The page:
PRINCIPLE 3 would address the need, which is presently unnecessary, to put in place safeguards to guarantee the security and the right of self-government by the Artsakh Armenians during an interim or transitional period. Essentially, the Armenian negotiators are expected to negotiate away Artsakh’s present ability to protect itself in return for a guarantee of protection by a third party as provided for in Helsinki Principle 4. How much sense does this make? Artsakh is already providing for its security through its own military force and support from Armenia. As it is, Azerbaijan continually flaunts the ceasefire they agreed to by repeated incursions along the Line of Contact (LoC), which has resulted in the murder of multiple Armenian military personnel. To trust Azerbaijan would be beyond foolhardy; its record during the past two decades is confirmation enough of its duplicitousness.
PRINCIPLE 4 would address the security issue made necessary if the Helsinki Principles govern the negotiations. An international peace-keeping force under the aegis of the United Nations or the OSCE would be responsible for maintaining Karabagh’s security. This is as ludicrous as it comes. Peace-keeping forces have no authority beyond reporting violations by either side. They purposely are not given the authority to intervene, nor do they have the capability to prevent violations. Should Azerbaijan move forces into areas prohibited to it, the peace-keeping force would simply move aside, observe, and file a useless report that would change nothing on the ground. Confrontation and prevention are not within the scope of their responsibilities. Why the Minsk co-chairs would expect the Artsakh Armenians to render themselves defenseless and then dependent upon a peace-keeping force for their protection defies logic. How can this be offered as a viable option?
PRINCIPLE 5 would address the need to guarantee a secure corridor linking Karabagh with Armenia. This presumably would be the present Lachin Corridor that is already secured by Karabagh’s military forces. Principle 1 requires the occupation by Azerbaijan of the liberated territories; this means that the already secured Lachin Corridor highway that passes through Armenian liberated territory would become an unsecured corridor that will need to be protected by an international peace-keeping force. How senseless is this? As it is, this solitary link is already vulnerable to Azeri missile and air attack. Its vulnerability would only increase if Azeri forces occupied the liberated territories through which the corridor passes. Presently a second highway will be expanded and improved beginning in 2014 that links Vartenis in Armenia to the Martakert district in northern Karabagh. Sections of the road are currently a morass of mud and impassible during the rainy season. This northern road will pass through the liberated Kashatagh region and be secured by Armenian forces. It will be economically and militarily significant to Artsakh’s security and future development. This much-needed second highway would be impossible if the Azeri are occupying the liberated territories.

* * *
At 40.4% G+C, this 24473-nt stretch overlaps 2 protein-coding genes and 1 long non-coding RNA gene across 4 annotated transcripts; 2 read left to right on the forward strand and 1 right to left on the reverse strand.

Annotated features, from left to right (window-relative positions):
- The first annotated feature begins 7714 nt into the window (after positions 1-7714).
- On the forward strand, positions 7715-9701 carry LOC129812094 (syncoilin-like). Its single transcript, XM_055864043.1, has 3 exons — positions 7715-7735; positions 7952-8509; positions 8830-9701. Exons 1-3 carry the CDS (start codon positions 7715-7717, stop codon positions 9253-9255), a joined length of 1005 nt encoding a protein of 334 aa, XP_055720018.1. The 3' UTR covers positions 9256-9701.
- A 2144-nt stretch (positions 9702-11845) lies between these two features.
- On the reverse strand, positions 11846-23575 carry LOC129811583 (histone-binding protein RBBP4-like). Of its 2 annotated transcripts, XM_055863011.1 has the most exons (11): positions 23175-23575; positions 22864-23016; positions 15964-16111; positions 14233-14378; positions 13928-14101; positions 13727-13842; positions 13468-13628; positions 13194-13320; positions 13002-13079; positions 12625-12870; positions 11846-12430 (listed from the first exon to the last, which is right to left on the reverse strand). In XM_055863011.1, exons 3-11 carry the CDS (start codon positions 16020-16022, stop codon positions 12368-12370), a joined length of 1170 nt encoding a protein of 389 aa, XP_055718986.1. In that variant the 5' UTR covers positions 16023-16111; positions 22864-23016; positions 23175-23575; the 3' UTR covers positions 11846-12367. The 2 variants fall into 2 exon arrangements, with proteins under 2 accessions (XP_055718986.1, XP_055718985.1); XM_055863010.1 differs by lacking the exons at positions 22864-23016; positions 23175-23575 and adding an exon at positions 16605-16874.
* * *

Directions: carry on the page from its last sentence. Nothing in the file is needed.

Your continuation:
PRINCIPLE 6 will presumably set up the mechanism for a plebiscite to be held sometime in the future to determine the political status of the Artsakh districts (excluding Shahoumian) that comprise Nagorno-Karabagh. If the Helsinki Principles have determined the course of negotiations, the liberated territories have already been occupied by Azerbaijan. What remains to be negotiated with respect to the plebiscite is when it will take place; who will be eligible to vote; how will it be administered; and what the options are to be voted on. For the Karabagh Armenians, the best option they can hope for is being granted limited local autonomy as an enclave within Azerbaijan. If this is where negotiations will ultimately lead us, then we have already turned a hard-won victory into defeat.
This was an objective analysis of the Helsinki Principles, as they would affect Artsakh if applied. Yerevan is either constrained by Russian interests or is unwilling to pursue an aggressive diplomatic policy in support of Artsakh’s independence. However, there should be no constraint for any political party or coalition of parties in tandem with the government of Artsakh and Armenian Diasporan organizations to vigorously support an aggressive independence policy. Will it be said years later that some 7,000 azatamartiks sacrificed their lives in vain?
This is the first political victory that Armenians have won since the genocide, when our nation faced near annihilation. It is the first victory that gives credence to Hai Tahd. It is the first victory that provides our people with some measure of justice. However, it is a victory that has not yet been completed.